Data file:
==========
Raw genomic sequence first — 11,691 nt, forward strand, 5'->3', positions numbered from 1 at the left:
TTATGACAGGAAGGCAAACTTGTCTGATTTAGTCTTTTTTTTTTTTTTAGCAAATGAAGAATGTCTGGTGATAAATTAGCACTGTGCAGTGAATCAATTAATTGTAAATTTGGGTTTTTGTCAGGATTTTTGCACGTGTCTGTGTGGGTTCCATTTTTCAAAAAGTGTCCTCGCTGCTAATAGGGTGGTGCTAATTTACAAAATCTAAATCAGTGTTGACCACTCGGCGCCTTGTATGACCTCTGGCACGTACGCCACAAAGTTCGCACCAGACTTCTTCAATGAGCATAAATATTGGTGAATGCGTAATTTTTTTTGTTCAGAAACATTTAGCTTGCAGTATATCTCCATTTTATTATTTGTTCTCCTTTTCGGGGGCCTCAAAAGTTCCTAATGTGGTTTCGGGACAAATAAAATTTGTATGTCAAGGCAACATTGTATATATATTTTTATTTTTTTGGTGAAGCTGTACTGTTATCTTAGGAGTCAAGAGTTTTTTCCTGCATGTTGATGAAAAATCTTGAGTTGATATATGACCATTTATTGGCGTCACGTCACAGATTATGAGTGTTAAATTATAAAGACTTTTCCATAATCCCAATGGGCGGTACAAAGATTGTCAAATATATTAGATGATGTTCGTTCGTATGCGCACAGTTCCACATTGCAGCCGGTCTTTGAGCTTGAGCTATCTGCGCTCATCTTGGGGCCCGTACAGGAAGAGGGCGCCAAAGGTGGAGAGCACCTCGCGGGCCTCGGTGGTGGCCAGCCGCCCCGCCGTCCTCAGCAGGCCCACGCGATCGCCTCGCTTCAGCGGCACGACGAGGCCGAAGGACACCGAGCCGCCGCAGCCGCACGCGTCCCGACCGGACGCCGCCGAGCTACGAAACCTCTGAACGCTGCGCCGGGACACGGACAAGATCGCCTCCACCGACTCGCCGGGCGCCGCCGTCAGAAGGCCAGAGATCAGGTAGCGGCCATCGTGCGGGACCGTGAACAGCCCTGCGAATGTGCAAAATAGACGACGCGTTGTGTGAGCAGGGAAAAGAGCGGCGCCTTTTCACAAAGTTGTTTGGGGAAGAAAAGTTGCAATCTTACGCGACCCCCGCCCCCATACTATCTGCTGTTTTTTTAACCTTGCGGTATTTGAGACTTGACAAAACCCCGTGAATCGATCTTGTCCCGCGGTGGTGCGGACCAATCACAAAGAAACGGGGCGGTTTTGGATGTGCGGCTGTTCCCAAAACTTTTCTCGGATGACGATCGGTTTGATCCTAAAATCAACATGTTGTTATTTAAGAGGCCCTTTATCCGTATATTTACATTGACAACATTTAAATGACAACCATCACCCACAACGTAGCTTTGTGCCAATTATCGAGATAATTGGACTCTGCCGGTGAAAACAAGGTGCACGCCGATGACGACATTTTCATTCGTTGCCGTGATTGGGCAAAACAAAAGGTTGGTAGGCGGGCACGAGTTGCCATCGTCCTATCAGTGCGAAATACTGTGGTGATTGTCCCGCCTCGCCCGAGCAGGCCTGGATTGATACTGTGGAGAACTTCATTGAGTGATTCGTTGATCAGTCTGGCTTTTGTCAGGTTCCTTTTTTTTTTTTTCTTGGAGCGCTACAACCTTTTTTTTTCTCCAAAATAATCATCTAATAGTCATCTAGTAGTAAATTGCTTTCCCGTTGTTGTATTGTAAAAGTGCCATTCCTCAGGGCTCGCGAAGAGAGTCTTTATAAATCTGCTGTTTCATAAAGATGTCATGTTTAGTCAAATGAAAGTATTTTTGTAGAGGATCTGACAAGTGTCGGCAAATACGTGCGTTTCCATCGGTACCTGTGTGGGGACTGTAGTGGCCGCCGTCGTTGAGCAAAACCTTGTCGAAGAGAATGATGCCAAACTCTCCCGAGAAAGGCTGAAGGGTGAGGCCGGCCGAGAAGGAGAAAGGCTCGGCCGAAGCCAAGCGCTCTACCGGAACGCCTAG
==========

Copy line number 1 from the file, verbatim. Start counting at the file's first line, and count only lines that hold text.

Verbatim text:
Raw genomic sequence first — 11,691 nt, forward strand, 5'->3', positions numbered from 1 at the left: